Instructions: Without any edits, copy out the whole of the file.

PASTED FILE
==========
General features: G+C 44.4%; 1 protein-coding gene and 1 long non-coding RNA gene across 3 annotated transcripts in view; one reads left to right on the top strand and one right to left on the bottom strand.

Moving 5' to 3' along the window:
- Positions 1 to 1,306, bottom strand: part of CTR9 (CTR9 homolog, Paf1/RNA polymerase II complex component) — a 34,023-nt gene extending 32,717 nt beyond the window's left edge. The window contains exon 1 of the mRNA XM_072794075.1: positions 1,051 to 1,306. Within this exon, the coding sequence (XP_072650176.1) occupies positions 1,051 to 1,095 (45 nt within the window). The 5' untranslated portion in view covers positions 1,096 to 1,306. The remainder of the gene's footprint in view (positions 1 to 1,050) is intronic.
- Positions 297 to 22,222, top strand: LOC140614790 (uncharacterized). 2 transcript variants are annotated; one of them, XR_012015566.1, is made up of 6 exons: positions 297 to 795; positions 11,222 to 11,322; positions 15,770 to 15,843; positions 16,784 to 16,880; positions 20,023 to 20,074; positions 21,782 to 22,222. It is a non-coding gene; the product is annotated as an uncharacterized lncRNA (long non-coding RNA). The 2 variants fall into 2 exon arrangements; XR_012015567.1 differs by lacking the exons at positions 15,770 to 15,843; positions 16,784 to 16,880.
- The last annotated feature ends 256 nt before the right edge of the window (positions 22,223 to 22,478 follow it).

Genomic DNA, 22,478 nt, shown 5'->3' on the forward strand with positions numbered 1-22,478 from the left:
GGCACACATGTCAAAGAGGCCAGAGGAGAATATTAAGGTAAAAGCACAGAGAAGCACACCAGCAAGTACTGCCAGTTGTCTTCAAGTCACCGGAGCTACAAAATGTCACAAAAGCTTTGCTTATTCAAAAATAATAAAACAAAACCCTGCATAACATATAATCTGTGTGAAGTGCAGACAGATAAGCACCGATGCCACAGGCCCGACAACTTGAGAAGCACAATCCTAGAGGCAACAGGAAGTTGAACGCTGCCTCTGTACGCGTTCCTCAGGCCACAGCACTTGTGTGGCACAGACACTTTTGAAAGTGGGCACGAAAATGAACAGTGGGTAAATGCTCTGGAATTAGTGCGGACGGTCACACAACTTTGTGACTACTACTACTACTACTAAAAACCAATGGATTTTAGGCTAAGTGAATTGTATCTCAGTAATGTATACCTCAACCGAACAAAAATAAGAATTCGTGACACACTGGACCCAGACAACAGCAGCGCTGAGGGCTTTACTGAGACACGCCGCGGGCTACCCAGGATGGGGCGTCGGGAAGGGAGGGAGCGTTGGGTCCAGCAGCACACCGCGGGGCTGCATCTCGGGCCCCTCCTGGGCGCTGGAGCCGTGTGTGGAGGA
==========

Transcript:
General features: G+C 44.4%; 1 protein-coding gene and 1 long non-coding RNA gene across 3 annotated transcripts in view; one reads left to right on the top strand and one right to left on the bottom strand.

Moving 5' to 3' along the window:
- Positions 1 to 1,306, bottom strand: part of CTR9 (CTR9 homolog, Paf1/RNA polymerase II complex component) — a 34,023-nt gene extending 32,717 nt beyond the window's left edge. The window contains exon 1 of the mRNA XM_072794075.1: positions 1,051 to 1,306. Within this exon, the coding sequence (XP_072650176.1) occupies positions 1,051 to 1,095 (45 nt within the window). The 5' untranslated portion in view covers positions 1,096 to 1,306. The remainder of the gene's footprint in view (positions 1 to 1,050) is intronic.
- Positions 297 to 22,222, top strand: LOC140614790 (uncharacterized). 2 transcript variants are annotated; one of them, XR_012015566.1, is made up of 6 exons: positions 297 to 795; positions 11,222 to 11,322; positions 15,770 to 15,843; positions 16,784 to 16,880; positions 20,023 to 20,074; positions 21,782 to 22,222. It is a non-coding gene; the product is annotated as an uncharacterized lncRNA (long non-coding RNA). The 2 variants fall into 2 exon arrangements; XR_012015567.1 differs by lacking the exons at positions 15,770 to 15,843; positions 16,784 to 16,880.
- The last annotated feature ends 256 nt before the right edge of the window (positions 22,223 to 22,478 follow it).

Genomic DNA, 22,478 nt, shown 5'->3' on the forward strand with positions numbered 1-22,478 from the left:
GGCACACATGTCAAAGAGGCCAGAGGAGAATATTAAGGTAAAAGCACAGAGAAGCACACCAGCAAGTACTGCCAGTTGTCTTCAAGTCACCGGAGCTACAAAATGTCACAAAAGCTTTGCTTATTCAAAAATAATAAAACAAAACCCTGCATAACATATAATCTGTGTGAAGTGCAGACAGATAAGCACCGATGCCACAGGCCCGACAACTTGAGAAGCACAATCCTAGAGGCAACAGGAAGTTGAACGCTGCCTCTGTACGCGTTCCTCAGGCCACAGCACTTGTGTGGCACAGACACTTTTGAAAGTGGGCACGAAAATGAACAGTGGGTAAATGCTCTGGAATTAGTGCGGACGGTCACACAACTTTGTGACTACTACTACTACTACTAAAAACCAATGGATTTTAGGCTAAGTGAATTGTATCTCAGTAATGTATACCTCAACCGAACAAAAATAAGAATTCGTGACACACTGGACCCAGACAACAGCAGCGCTGAGGGCTTTACTGAGACACGCCGCGGGCTACCCAGGATGGGGCGTCGGGAAGGGAGGGAGCGTTGGGTCCAGCAGCACACCGCGGGGCTGCATCTCGGGCCCCTCCTGGGCGCTGGAGCCGTGTGTGGAGGA